by Linda Heideman, Somervell County Master Gardener
Fall is a great time of year to plant wildflowers in our area, especially bluebonnets and poppies. These plants will germinate in the mild weather of fall and go through winter as small plants until time for their annual spurt of colorful growth in the spring.
Cool season vegetables may be harvested in November. It is important to harvest when they are at peak quality. For example, broccoli should be harvested when the heads are still tight and prior to buds loosening to prepare for opening their yellow flowers. Harvest beets and other root crops while they are still young and tender. Fully mature, they will not have the same taste and eating quality.
Leaf season is here! Those tree leaves that are littering your landscape contain 50-75 percent of the nutrients that the tree took up during the year. Don’t throw them away! Gather them for mulching and composting. Think of them as nature’s own slow release fertilizer and as free mulch.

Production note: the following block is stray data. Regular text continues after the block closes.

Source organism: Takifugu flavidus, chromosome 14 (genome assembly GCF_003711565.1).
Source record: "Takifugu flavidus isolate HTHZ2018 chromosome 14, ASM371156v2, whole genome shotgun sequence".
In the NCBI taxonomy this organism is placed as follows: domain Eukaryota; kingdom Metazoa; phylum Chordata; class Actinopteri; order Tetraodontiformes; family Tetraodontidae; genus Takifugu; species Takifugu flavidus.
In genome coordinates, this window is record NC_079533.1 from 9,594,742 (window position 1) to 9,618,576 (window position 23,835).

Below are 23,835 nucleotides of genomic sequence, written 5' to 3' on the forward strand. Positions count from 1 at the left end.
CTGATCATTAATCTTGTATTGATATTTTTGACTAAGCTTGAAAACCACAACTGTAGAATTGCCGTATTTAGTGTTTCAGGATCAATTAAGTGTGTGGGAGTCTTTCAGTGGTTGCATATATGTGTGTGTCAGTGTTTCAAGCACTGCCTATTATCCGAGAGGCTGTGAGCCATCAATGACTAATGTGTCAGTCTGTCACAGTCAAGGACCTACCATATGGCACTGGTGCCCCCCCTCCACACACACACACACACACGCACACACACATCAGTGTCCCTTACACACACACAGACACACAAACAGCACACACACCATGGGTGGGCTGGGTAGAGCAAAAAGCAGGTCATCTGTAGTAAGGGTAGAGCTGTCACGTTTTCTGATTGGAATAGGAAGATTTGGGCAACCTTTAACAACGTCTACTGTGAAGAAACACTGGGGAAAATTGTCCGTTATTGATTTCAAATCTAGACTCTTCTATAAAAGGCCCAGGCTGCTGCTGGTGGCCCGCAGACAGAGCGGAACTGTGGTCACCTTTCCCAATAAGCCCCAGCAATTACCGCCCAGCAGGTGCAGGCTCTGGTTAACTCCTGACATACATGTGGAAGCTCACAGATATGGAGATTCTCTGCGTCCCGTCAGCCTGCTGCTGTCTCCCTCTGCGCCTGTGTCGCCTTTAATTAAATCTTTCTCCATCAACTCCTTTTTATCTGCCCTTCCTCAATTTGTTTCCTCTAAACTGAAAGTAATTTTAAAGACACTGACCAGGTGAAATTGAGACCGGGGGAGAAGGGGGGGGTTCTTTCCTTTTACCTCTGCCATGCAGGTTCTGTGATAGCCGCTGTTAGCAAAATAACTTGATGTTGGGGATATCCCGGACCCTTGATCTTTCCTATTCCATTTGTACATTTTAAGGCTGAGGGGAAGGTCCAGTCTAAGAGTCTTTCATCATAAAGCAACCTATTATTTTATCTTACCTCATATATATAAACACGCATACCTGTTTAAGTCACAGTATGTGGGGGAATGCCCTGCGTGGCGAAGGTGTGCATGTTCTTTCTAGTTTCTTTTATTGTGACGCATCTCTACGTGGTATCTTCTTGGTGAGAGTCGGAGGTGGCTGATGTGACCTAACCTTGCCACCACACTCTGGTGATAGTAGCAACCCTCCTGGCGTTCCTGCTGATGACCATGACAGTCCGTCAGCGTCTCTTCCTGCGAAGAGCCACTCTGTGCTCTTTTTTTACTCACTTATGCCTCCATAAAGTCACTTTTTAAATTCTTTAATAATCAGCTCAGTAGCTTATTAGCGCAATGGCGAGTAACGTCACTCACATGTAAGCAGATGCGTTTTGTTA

Fall is the absolute best time to plant trees, shrubs, and woody vines. Fall planting gives the plant all winter to settle in and start to establish new roots, which helps it become better prepared for next year’s hot summer weather.
Clean out the remains of your summer annuals and till in some compost to prepare the soil for your favorite cool season flowers. Set out transplants of pansies, violas, snapdragons and ornamental kale and cabbage. Dusty miller is a good foliage plant that is hardy. A thick mulch layer helps protect these favorites from an early freeze.
Choose berrying plants at the garden center now while they have berries on them. Holly species, such as yaupon and possumhaw, have separate male and female plants. So you’ll want to make sure your plant is a female, if you want to enjoy berries in your landscape.
Plant perennial spring-blooming bulbs soon to allow time to become established before spring. However, wait until early January to plant tulips and hyacinths. Buy these bulbs now, but keep them in the refrigerator (away from produce) until time to plant.
(Researched in the Texas Gardener Magazine, November/December 2015 issue, by Skip Richter.)